Note that home values in Utah vary significantly depending on where you settle down. In Summit County, which contains Park City, the median home value is more than $500,000 and property taxes average more than $2,200 per homeowner. In Emery County, home values are closer to $130,000 and most homeowners pay less than $1,000 annually in property taxes.
What is the Utah property tax circuit breaker?
All homeowners in Utah can claim a homestead exemption which exempts 45% of a home’s value from taxation. For some seniors, the property tax circuit breaker can also significantly limit property tax bills.
The Utah circuit breaker is available to senior homeowners who are at least 66 years old and whose household income is less than $ 32,738 (in 2017). Eligible seniors receive property tax abatement of up to $984 per year, depending on their level of income.
How high are sales taxes in Utah?
Including the statewide sales tax rate of 5.95% and local rates that average about 0.81%, the total average rate in Utah is 6.76%. That ranks as the 22nd lowest rate in the U.S.
There are a number of sales tax exemptions and reductions in Utah that should help retirees reduce their overall sales tax bill. Groceries are taxed at a statewide rate of 3%. Prescription drugs are fully exempt, as are all types of medical equipment such as oxygen tanks and wheelchairs.
What other Utah taxes should I be concerned about?
Utah does not have an estate tax or inheritance tax. It does have sin taxes on alcohol and tobacco. Its alcohol tax is especially steep, adding up to more almost $13 per gallon of liquor.
Most Tax Friendly Places for Retirees
SmartAsset’s interactive map highlights the places in the country with tax policies that are most favorable to retirees. Zoom between states and the national map to see the most tax-friendly places in each area of the country.
Methodology Our study aims to find the areas with the most tax-friendly policies for retirees. To do that we looked at how the tax policies of each city would impact a retiree with a $50,000 income. Our hypothetical retiree is getting $15,000 from Social Security benefits, $10,000 from a private pension, $15,000 from retirement savings like a 401(k) or IRA and $10,000 in wages.
To calculate the expected income tax this person would pay in each location we applied deductions and exemptions. This included the standard deduction, personal exemption and deductions for each specific type of retirement income. We then calculated how much this person would pay in income tax at the federal, state, county and local levels.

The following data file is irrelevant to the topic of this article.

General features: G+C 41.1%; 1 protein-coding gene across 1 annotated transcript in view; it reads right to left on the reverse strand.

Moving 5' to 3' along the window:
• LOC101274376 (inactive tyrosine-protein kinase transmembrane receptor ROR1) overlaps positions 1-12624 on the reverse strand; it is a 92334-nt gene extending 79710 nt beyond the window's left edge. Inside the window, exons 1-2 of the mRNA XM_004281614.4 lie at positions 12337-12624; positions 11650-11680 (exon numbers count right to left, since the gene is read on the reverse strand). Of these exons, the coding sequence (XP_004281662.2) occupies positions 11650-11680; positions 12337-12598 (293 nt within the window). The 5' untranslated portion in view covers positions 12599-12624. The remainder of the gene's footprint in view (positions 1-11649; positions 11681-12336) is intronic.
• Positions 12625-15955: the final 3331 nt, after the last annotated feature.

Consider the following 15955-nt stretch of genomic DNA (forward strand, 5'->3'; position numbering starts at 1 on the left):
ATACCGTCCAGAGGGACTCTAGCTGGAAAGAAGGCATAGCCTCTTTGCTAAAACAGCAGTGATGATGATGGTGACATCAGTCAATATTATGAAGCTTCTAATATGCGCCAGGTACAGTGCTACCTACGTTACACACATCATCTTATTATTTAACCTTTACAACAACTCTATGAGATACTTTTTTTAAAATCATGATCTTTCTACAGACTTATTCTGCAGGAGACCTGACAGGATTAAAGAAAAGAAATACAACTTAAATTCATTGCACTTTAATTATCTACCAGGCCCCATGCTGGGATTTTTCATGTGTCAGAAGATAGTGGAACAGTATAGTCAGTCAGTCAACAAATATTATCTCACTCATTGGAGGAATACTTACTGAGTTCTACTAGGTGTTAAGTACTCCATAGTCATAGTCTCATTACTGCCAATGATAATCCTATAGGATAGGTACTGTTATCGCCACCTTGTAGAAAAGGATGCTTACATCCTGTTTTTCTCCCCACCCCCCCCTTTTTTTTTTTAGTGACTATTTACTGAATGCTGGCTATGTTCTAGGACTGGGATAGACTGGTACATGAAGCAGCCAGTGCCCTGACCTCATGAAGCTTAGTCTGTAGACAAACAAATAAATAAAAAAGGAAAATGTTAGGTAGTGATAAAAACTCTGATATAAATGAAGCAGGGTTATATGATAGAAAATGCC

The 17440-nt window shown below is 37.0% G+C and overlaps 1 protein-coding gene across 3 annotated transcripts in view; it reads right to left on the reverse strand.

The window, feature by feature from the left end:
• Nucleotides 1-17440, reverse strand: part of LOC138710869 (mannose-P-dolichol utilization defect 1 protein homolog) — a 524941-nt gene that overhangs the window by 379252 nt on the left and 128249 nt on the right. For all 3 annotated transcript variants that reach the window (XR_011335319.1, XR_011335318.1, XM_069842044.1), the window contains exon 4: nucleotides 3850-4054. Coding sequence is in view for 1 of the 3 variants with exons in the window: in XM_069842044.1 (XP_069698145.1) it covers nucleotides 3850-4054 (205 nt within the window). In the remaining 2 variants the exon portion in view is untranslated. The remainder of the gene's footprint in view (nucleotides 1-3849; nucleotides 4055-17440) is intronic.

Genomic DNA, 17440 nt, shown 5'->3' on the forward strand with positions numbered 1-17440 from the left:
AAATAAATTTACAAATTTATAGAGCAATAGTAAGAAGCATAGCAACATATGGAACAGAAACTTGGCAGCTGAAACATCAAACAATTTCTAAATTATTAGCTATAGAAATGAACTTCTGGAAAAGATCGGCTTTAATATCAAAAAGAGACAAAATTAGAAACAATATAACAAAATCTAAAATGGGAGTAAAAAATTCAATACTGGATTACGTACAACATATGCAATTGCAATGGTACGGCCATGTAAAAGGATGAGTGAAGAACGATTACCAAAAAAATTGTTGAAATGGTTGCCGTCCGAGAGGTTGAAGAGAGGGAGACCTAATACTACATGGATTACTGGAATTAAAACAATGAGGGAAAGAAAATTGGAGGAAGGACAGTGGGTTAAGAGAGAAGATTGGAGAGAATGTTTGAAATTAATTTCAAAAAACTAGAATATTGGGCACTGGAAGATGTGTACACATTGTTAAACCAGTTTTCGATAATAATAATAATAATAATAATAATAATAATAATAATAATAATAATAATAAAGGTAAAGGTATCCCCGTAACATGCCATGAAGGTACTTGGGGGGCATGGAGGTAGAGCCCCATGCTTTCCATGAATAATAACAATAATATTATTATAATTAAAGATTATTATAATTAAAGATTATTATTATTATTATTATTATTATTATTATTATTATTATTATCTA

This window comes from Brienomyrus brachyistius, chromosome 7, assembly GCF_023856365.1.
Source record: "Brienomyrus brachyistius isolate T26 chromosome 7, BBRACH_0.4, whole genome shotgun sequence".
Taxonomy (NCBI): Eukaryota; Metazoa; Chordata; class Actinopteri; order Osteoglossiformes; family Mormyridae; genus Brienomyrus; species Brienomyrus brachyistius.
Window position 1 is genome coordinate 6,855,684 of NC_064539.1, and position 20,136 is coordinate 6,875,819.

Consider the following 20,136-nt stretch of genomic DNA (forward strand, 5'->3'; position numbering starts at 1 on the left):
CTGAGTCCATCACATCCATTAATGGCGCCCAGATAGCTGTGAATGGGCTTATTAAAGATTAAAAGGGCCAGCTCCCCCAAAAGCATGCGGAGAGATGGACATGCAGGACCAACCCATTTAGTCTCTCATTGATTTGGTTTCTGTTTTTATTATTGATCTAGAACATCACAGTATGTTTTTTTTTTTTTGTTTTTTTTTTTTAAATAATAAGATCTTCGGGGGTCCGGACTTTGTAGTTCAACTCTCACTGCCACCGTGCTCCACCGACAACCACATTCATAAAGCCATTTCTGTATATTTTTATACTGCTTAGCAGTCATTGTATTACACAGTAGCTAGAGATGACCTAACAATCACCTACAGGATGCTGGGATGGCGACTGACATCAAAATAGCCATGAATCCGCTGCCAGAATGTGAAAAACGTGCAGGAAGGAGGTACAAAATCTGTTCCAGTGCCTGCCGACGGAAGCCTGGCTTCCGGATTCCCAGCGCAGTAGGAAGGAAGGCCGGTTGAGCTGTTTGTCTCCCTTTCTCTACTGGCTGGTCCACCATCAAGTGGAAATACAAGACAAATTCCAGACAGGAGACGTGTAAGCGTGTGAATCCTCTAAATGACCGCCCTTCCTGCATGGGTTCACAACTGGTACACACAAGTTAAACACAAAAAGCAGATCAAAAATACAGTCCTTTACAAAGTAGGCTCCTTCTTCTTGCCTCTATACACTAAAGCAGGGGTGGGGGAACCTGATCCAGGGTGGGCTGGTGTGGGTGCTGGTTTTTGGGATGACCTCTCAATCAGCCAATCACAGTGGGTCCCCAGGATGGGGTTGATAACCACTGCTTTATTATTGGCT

We calculated the effective property tax rate by dividing median property tax paid by median home value for each city.
In order to determine sales tax burden we estimated that 35% of take-home (after-tax) pay is spent on taxable goods. We multiplied the average sales tax rate for a city by the household income less income tax. This product is then multiplied by 35% to estimate the sales tax paid.
For fuel taxes, we first distributed statewide vehicle miles traveled down to the city level using the number of vehicles in each county. We then calculated miles driven per capita in each city. Using the nationwide average fuel economy, we calculated the average gallons of gas used per capita in each city and multiplied that by the fuel tax.
For each city we determined whether or not Social Security income was taxable.
Finally, we created an overall index weighted to best capture the taxes that most affect retirees. We gave a 4x weighting to income tax, 3x weighting to property tax rate, a 2x weighting to sales tax and 1x weighting to fuel tax.
Sources: Internal Revenue Service, Social Security Administration, state websites, local government websites, US Census Bureau 2016 American Community Survey, Avalara, American Petroleum Institute, GasBuddy, UMTRI, Federal Highway Administration